Known hardliner to head new security office . . .
China’s new National Security Law on Hong Kong came into effect on Tuesday, dealing another blow to Hong Kong’s battered civil society. Among the law’s provisions, Article 48 creates a Beijing-controlled office in Hong Kong with powers to monitor, investigate, and prosecute matters it deems related to national security. Subsequent provisions give the office extensive discretionary power to override Hong Kong’s government and judiciary. On Friday, China announced it had appointed veteran party official Zheng Yanxiong to lead the office. Zheng is a hardliner best known for his crackdown on protests in mainland China and his dislike of foreign media. His appointment could be a portent of things to come.
Freedom curtailed overnight . . .
The new legislation was passed on the eve of Hong Kong’s annual July 1 demonstrations, which mark the date of Hong Kong’s handover to China. The law’s effects were immediate, as the protests drew a much smaller crowd than before. People who had joined past protests deleted their social media accounts and chat history. Some pro-democracy political organizations, including Joshua Wong’s Demosisto, disbanded for fear of persecution. Stores and restaurants took down signs supportive of protests. By the end of the day on Wednesday, nearly 400 people had been arrested, and 10 were charged with violating the new law. The Hong Kong government subsequently declared the popular slogan “Liberate Hong Kong, Revolution of Our Times” to be illegal.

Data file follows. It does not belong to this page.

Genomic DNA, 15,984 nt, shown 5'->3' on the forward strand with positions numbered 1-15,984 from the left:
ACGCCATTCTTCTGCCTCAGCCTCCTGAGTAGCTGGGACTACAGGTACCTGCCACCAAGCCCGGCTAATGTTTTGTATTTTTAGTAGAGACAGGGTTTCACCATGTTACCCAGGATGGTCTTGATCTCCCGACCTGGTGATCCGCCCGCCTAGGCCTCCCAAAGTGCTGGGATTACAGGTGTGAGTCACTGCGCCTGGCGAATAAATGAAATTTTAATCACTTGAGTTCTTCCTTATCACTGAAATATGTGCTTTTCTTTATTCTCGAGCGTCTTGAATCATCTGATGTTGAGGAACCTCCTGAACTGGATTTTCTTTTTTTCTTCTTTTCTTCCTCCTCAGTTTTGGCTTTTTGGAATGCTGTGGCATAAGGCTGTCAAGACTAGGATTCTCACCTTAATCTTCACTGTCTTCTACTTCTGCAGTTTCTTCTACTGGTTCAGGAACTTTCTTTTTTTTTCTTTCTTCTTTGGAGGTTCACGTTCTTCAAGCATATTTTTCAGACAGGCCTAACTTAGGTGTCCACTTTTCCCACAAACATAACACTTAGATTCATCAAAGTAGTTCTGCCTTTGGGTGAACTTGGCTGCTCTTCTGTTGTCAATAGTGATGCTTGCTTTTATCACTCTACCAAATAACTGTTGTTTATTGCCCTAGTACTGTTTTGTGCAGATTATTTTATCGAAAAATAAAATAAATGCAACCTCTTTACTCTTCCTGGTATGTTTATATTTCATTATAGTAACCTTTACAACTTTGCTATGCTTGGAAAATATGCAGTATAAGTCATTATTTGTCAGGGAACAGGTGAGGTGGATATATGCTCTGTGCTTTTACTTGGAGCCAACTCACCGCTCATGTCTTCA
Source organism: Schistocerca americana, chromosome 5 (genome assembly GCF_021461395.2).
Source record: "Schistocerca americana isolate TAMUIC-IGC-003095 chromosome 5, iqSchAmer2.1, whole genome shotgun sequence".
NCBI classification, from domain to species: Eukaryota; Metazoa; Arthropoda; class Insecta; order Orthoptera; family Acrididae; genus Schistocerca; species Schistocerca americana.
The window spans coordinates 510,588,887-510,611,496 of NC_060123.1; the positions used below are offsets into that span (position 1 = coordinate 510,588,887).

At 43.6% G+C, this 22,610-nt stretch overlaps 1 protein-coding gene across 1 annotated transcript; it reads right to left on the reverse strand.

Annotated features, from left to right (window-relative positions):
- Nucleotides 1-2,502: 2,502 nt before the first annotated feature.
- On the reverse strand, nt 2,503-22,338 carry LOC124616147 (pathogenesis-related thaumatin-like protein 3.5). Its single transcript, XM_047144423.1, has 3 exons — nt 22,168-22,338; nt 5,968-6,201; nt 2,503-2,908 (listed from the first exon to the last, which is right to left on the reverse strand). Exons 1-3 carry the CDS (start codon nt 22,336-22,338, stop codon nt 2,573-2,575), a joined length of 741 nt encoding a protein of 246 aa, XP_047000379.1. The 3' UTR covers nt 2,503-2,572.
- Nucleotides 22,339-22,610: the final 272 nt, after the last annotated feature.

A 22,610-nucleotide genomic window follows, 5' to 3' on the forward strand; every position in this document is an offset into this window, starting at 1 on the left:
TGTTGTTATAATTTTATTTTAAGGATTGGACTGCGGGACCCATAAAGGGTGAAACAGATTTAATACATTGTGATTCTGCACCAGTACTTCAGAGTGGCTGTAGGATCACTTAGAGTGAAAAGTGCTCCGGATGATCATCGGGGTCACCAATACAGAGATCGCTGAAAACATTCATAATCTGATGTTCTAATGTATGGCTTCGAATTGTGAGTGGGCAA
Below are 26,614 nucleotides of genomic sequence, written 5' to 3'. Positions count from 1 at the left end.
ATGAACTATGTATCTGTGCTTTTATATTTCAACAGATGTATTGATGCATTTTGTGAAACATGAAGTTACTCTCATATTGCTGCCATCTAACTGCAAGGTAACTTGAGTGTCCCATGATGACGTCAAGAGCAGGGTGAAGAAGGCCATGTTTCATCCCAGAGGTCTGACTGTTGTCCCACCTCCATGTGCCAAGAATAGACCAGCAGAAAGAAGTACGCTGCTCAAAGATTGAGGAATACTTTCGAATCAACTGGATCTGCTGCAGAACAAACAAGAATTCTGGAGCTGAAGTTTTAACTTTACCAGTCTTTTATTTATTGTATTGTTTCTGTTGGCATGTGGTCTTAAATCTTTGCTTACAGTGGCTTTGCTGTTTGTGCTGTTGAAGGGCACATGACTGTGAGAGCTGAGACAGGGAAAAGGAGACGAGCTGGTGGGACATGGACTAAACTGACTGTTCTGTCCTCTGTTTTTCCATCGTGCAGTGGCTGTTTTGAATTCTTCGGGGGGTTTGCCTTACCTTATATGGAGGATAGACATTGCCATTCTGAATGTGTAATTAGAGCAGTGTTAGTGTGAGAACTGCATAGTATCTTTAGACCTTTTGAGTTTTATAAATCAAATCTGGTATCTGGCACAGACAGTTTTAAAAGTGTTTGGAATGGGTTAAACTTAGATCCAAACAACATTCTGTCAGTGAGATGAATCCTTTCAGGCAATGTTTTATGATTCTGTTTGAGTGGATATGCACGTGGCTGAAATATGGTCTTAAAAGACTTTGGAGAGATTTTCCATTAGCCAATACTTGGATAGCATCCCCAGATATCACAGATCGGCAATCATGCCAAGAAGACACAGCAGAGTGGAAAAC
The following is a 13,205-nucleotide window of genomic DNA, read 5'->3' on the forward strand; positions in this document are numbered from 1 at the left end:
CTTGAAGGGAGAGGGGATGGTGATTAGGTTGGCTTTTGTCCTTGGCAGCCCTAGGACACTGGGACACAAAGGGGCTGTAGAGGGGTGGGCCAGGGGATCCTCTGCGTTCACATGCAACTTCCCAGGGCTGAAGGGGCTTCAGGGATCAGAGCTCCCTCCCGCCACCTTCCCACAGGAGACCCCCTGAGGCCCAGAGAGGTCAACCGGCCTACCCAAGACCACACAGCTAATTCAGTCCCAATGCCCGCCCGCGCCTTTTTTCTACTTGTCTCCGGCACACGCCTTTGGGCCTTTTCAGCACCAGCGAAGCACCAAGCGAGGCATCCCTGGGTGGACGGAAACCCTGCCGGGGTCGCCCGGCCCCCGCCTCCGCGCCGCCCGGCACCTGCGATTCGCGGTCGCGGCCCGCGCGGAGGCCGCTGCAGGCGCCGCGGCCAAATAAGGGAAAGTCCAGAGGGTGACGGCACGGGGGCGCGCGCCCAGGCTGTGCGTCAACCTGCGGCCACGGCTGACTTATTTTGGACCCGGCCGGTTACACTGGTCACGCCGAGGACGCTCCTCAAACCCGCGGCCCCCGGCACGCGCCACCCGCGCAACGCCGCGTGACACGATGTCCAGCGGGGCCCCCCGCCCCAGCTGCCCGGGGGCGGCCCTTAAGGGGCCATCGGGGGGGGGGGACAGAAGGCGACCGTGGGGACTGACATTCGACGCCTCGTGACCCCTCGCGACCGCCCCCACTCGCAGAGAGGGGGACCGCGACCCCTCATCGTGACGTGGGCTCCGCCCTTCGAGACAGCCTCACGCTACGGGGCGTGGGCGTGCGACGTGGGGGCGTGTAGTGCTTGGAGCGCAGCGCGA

Canada halts extraditions, bans sensitive exports . . .
Beijing’s latest crackdown received mixed international responses. At a meeting of the UN Human Rights Council on Tuesday, 53 countries signalled support for the new law, while 27 countries were opposed. The U.S. passed new Hong Kong-related sanctions penalizing banks that do business with Chinese officials, while Canada announced that it would halt extraditions and exports of sensitive goods to Hong Kong. Anticipating a large exodus from Hong Kong, the U.K. was first to offer residency and a path to citizenship to holders of British National Overseas passports, and Australia and the U.S. are considering similar measures.